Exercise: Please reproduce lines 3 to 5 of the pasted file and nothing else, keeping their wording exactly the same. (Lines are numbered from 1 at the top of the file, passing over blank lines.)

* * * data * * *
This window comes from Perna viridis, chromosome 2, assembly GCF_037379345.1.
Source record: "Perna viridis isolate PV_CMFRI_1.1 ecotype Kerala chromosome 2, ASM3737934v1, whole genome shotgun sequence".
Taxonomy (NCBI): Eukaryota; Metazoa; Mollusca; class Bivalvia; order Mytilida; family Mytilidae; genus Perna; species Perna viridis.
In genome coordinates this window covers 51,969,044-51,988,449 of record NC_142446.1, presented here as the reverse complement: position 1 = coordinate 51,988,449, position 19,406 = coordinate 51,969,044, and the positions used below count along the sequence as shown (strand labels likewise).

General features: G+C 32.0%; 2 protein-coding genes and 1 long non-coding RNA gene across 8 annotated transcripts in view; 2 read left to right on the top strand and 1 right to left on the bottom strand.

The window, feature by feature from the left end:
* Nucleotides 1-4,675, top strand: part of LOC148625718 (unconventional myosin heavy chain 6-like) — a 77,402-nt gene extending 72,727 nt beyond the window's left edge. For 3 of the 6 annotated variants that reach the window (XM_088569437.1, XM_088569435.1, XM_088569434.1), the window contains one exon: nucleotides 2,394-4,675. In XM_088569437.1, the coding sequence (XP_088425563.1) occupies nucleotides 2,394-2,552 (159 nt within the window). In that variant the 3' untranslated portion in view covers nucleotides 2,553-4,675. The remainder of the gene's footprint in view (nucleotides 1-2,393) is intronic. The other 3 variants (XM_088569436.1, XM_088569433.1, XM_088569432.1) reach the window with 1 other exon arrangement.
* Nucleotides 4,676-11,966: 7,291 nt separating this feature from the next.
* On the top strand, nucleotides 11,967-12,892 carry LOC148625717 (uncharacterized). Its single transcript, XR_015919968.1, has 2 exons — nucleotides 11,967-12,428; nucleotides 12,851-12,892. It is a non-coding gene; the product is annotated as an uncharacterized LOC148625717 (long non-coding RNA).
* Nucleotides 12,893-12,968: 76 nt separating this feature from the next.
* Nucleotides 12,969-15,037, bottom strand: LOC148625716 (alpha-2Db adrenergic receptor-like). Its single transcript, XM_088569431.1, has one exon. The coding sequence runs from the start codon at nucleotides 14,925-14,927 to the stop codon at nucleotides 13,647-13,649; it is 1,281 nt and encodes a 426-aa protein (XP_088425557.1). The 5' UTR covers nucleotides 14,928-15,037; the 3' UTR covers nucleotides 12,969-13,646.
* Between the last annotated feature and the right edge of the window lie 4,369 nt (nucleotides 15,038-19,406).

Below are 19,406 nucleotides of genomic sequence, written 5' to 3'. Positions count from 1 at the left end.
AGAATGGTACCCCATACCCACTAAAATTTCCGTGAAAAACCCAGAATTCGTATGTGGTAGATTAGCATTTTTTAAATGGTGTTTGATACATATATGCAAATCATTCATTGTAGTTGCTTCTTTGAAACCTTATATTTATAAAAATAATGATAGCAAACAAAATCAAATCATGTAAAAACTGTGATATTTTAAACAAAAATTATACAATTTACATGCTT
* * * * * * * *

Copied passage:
Taxonomy (NCBI): Eukaryota; Metazoa; Mollusca; class Bivalvia; order Mytilida; family Mytilidae; genus Perna; species Perna viridis.
In genome coordinates this window covers 51,969,044-51,988,449 of record NC_142446.1, presented here as the reverse complement: position 1 = coordinate 51,988,449, position 19,406 = coordinate 51,969,044, and the positions used below count along the sequence as shown (strand labels likewise).

General features: G+C 32.0%; 2 protein-coding genes and 1 long non-coding RNA gene across 8 annotated transcripts in view; 2 read left to right on the top strand and 1 right to left on the bottom strand.